One splendid idea we had was the galley. It was obvious that with one cook (one professional cook) on complement we should have only one galley to serve both officers and ship’s company. As we expected the galley range to be alight most of the time and heat was to be a very necessary ingredient to our creature comforts, we placed the galley in the centre of the ship between the wardroom on one side and the ship’s company mess on the other. We also left the bulkheads in that area unlined so the heat from the galley permeated through the steel of the bulkheads to warm the messes. It proved 100% effective and many a time after four hours on watch I stood gratefully with my back, bottom and hands against the galley bulkheads thawing out before I ate my meal.
Our aircraft presented a problem. It was a Sikorsky Kingfisher single engined, single float seaplane, and mounted on its float it stood far too high to be stowed with any chance at all of its being successfully transported through the seas and weather we expected. So we unbottomed the float and stowed it on its own crutches, and rested the belly of the Kingfisher in crutches also secured to the deck.
In my reading about Antarctic exploration, the thing which impressed me greatly was the tremendous co-operation between officer, ratings and civilians. Mostly, too, the ships were not under the Naval Discipline Act. I was exercised in my mind as to how to get the message across tactfully to the officers and scientists. So I had the signwriter paint on a board which was hung in the wardroom, Drake’s exhortation to his ‘gentlemen’. ‘The gentlemen must haul and draw with the mariners and the mariners with the gentlemen.‘ I left it at that, but in a letter written after storing ship in Hobart I complained bitterly ‘. . . this hauling with the mariners ruins one’s hands‘.
I wish I had space to tell of the Wyatt Earp bin port, arranged by Mr. Rudi Buring of Buring & Sobels, but that story, like the port, will mature with age.
The ‘team’ for the voyage was Commander K.E. Oom, myself, Lieutenant N.H.S. White (navigator), Lieutenant J.G. Yule (watchkeeper), Mr. Homewood the commissioned bosun, and Lieutenant Commander H.F. Irwin the Engineer Officer. The scientific staff comprised P.G. Law, Chief Scientific Officer, Dr. Fritz Loewe, Meteorologist, E. McCarthy, Magnetician, Dr. A. Bond, the Medical Officer. Also embarked were Squadron Leader R.H. Gray, RAAF and L. Leguay the Dept. of Information photographer, together with 22 Ratings including one RAAF air fitter mechanic.
We sailed from Adelaide (after one day’s sea trials) on Saturday 13 December 1947, many weeks behind in our programme. But with head winds and rough seas all the way to Melbourne, it was a very wet trip. Water came in everywhere; into the mess decks forward and down into the gyro which it put out of action – into the cabins and wardroom aft; and all this necessitated bailing. A steering breakdown was thrown in for good luck (or bad luck)! We arrived in Williamstown on 17 December and the dockyard began to make good our defects immediately.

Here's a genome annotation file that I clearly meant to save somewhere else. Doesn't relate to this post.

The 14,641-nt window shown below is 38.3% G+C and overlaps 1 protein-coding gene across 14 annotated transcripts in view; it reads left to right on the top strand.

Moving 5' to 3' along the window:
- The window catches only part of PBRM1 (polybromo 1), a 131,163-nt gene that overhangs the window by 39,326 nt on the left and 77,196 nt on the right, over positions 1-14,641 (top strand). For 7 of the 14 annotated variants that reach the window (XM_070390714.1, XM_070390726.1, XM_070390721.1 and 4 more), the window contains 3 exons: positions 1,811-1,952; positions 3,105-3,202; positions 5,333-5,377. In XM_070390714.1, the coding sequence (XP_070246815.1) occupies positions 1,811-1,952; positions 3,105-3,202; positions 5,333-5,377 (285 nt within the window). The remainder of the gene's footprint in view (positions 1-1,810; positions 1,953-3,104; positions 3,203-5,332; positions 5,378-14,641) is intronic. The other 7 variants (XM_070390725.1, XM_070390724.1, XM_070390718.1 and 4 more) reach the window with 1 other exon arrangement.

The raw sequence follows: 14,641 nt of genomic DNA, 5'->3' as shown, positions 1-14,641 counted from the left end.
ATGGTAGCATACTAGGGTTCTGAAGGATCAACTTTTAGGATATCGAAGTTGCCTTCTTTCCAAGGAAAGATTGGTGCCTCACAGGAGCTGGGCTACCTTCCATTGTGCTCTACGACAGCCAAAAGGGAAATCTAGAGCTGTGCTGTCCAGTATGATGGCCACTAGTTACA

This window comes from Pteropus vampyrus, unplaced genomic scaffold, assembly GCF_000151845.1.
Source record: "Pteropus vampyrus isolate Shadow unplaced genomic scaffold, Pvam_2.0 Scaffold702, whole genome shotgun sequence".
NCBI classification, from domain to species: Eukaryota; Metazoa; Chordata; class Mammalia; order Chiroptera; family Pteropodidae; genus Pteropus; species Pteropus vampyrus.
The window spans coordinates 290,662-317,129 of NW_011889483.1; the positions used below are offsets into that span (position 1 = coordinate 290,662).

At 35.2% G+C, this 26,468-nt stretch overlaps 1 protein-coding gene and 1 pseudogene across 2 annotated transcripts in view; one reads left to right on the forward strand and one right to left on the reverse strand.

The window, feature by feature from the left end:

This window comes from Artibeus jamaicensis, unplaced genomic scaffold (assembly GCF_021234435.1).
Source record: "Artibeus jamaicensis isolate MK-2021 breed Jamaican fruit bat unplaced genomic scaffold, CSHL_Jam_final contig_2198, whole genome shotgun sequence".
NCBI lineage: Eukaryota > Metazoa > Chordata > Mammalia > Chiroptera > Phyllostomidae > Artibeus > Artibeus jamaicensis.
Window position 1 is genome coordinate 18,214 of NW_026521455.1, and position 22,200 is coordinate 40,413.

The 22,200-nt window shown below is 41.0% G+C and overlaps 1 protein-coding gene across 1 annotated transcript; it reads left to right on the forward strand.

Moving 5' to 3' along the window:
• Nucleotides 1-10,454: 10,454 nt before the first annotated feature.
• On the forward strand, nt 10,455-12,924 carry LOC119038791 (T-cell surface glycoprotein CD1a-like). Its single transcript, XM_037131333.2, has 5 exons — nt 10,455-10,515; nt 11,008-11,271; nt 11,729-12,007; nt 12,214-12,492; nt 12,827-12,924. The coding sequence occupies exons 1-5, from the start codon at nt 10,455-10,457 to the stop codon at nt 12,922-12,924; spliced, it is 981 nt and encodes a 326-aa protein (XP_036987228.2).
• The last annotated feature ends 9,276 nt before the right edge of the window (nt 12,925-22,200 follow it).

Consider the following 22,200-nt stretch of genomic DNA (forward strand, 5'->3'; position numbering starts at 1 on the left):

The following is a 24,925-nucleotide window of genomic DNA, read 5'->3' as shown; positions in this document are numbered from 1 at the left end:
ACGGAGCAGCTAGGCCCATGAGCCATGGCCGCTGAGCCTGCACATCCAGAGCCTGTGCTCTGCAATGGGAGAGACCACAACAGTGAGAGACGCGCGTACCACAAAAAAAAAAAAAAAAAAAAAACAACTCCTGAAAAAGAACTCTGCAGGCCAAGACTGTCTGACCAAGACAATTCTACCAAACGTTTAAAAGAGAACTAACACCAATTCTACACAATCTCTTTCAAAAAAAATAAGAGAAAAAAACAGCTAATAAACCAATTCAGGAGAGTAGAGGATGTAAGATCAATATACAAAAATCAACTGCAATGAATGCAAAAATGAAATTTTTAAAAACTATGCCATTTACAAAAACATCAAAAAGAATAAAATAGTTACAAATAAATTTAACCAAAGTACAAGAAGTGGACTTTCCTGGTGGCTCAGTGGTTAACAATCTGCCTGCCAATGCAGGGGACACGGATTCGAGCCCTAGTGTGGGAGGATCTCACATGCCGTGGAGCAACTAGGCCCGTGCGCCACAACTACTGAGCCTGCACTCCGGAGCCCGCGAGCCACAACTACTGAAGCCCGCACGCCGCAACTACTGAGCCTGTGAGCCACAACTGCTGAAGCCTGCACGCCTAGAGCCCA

After entertaining the Minister for the Navy and a brace of Senators we finally slipped at 1342 on Friday 19 December. I stress the day Friday. Like the unfortunate ship in the old sea shanty ‘We had not got far from the land’ – in fact only as far as the Gellibrand Light – when we stopped with engine trouble! We anchored, debated whether to ask for a tow back to Williamstown, but then the Chief got things back ‘on the board’ and we were off again after a delay of two hours.
Karl Oom had a wry sense of humour. His laconic report of proceedings for 20 December reads, ‘A strong gale from the East contradicted storm warnings that gales could be expected from the West! . . . gusts up to 55 m.p.h. accompanied by driving rain and spray. Ship’s way was almost stopped, and due to fully loaded condition the ship’s movement was extremely violent and uncomfortable‘. (The understatement of the voyage). He continued ‘Water poured through the ship’s side into the after accommodation, through the fore decking into the accommodation forward and through the bridge structure into the chart room and the Commanding Officer’s cabin‘. I wrote home on 22 December from Storm Bay: ‘This is the first moment I have had to write since leaving Melbourne. We have had the lousiest weather; the old ship has been moving around in an incredible fashion which made it impossible to write and all our spare moments seem to have been spent in mopping up the water in the wardroom and the cabins‘. In my journal I noted that ‘it was the worst weather I had ever met in Bass Strait; the gyro was put out of action by water which was also inches deep in messes and cabins; the scientific staff had trouble with seasickness; the motion was unbelievable, but the dampness was the worst‘.